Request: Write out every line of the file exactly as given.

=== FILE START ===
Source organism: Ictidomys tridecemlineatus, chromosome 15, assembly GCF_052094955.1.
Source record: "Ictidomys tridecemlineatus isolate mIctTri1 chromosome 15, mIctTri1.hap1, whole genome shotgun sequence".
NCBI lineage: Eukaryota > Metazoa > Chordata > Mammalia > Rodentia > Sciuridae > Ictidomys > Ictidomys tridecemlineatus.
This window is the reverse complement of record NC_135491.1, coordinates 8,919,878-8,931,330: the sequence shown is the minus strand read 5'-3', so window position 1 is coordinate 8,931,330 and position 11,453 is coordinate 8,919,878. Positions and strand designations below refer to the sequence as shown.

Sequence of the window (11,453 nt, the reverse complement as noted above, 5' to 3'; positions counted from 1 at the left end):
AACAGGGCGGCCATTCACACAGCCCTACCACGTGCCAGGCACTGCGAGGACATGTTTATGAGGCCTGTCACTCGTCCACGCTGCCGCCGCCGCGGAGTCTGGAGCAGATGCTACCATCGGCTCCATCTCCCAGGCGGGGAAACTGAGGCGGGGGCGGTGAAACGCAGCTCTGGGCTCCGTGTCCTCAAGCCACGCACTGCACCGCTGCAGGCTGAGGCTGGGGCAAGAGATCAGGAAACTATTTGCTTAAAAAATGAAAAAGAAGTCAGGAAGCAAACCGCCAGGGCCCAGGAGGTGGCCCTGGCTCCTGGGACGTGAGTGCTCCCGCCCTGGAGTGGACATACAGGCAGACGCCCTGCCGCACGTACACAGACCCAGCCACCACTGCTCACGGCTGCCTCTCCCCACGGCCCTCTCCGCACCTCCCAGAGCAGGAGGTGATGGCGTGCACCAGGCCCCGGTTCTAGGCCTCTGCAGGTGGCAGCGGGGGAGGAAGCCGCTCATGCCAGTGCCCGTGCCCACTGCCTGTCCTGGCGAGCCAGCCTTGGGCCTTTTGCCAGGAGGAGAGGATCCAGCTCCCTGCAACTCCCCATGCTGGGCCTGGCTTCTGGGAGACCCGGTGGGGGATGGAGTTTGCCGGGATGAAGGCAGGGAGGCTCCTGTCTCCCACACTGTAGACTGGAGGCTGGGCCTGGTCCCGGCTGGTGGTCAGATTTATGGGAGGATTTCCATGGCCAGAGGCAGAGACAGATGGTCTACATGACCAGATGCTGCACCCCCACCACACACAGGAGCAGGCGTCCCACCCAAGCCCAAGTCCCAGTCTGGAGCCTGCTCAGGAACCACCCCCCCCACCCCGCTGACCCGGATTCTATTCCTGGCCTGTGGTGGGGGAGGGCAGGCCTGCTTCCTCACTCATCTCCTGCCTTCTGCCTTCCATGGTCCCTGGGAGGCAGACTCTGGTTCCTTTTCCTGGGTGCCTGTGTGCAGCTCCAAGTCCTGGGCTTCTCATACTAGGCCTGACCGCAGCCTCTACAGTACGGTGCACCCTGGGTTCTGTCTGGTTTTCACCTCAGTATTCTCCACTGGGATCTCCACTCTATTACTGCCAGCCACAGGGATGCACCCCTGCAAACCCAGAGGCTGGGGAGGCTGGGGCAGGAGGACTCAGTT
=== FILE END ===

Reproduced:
Source organism: Ictidomys tridecemlineatus, chromosome 15, assembly GCF_052094955.1.
Source record: "Ictidomys tridecemlineatus isolate mIctTri1 chromosome 15, mIctTri1.hap1, whole genome shotgun sequence".
NCBI lineage: Eukaryota > Metazoa > Chordata > Mammalia > Rodentia > Sciuridae > Ictidomys > Ictidomys tridecemlineatus.
This window is the reverse complement of record NC_135491.1, coordinates 8,919,878-8,931,330: the sequence shown is the minus strand read 5'-3', so window position 1 is coordinate 8,931,330 and position 11,453 is coordinate 8,919,878. Positions and strand designations below refer to the sequence as shown.

Sequence of the window (11,453 nt, the reverse complement as noted above, 5' to 3'; positions counted from 1 at the left end):
AACAGGGCGGCCATTCACACAGCCCTACCACGTGCCAGGCACTGCGAGGACATGTTTATGAGGCCTGTCACTCGTCCACGCTGCCGCCGCCGCGGAGTCTGGAGCAGATGCTACCATCGGCTCCATCTCCCAGGCGGGGAAACTGAGGCGGGGGCGGTGAAACGCAGCTCTGGGCTCCGTGTCCTCAAGCCACGCACTGCACCGCTGCAGGCTGAGGCTGGGGCAAGAGATCAGGAAACTATTTGCTTAAAAAATGAAAAAGAAGTCAGGAAGCAAACCGCCAGGGCCCAGGAGGTGGCCCTGGCTCCTGGGACGTGAGTGCTCCCGCCCTGGAGTGGACATACAGGCAGACGCCCTGCCGCACGTACACAGACCCAGCCACCACTGCTCACGGCTGCCTCTCCCCACGGCCCTCTCCGCACCTCCCAGAGCAGGAGGTGATGGCGTGCACCAGGCCCCGGTTCTAGGCCTCTGCAGGTGGCAGCGGGGGAGGAAGCCGCTCATGCCAGTGCCCGTGCCCACTGCCTGTCCTGGCGAGCCAGCCTTGGGCCTTTTGCCAGGAGGAGAGGATCCAGCTCCCTGCAACTCCCCATGCTGGGCCTGGCTTCTGGGAGACCCGGTGGGGGATGGAGTTTGCCGGGATGAAGGCAGGGAGGCTCCTGTCTCCCACACTGTAGACTGGAGGCTGGGCCTGGTCCCGGCTGGTGGTCAGATTTATGGGAGGATTTCCATGGCCAGAGGCAGAGACAGATGGTCTACATGACCAGATGCTGCACCCCCACCACACACAGGAGCAGGCGTCCCACCCAAGCCCAAGTCCCAGTCTGGAGCCTGCTCAGGAACCACCCCCCCCACCCCGCTGACCCGGATTCTATTCCTGGCCTGTGGTGGGGGAGGGCAGGCCTGCTTCCTCACTCATCTCCTGCCTTCTGCCTTCCATGGTCCCTGGGAGGCAGACTCTGGTTCCTTTTCCTGGGTGCCTGTGTGCAGCTCCAAGTCCTGGGCTTCTCATACTAGGCCTGACCGCAGCCTCTACAGTACGGTGCACCCTGGGTTCTGTCTGGTTTTCACCTCAGTATTCTCCACTGGGATCTCCACTCTATTACTGCCAGCCACAGGGATGCACCCCTGCAAACCCAGAGGCTGGGGAGGCTGGGGCAGGAGGACTCAGTT